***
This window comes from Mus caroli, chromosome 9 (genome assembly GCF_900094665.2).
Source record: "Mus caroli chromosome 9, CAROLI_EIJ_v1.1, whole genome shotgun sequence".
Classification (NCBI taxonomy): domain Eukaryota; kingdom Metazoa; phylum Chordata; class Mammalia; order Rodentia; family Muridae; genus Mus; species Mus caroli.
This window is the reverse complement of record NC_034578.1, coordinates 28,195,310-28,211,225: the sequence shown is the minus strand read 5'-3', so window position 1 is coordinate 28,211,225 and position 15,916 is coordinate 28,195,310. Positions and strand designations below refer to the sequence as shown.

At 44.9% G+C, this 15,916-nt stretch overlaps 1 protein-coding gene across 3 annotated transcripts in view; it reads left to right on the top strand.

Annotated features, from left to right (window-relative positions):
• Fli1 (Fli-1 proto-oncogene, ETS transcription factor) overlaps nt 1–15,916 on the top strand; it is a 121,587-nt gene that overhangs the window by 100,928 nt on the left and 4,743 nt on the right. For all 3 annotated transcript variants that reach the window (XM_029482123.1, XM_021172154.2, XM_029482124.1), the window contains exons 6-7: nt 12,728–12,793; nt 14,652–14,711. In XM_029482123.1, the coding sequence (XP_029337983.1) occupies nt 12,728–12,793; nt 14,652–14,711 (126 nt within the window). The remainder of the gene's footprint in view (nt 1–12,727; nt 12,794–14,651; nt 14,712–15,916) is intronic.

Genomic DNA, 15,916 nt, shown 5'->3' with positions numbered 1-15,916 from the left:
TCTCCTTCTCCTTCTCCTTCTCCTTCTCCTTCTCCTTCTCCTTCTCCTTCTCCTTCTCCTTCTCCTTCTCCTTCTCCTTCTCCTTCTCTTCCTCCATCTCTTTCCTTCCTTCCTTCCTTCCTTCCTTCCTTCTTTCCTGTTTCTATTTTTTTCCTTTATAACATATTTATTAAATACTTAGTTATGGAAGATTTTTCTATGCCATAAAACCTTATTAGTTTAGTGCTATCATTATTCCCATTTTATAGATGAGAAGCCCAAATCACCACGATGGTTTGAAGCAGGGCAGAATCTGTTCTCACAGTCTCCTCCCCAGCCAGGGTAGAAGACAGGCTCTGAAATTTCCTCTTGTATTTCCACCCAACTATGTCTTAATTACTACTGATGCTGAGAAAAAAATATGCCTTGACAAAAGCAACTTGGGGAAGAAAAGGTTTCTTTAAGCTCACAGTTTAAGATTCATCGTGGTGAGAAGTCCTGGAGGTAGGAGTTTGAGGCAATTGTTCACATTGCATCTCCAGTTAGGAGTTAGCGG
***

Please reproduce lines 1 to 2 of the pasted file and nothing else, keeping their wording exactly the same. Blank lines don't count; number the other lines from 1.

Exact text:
This window comes from Mus caroli, chromosome 9 (genome assembly GCF_900094665.2).
Source record: "Mus caroli chromosome 9, CAROLI_EIJ_v1.1, whole genome shotgun sequence".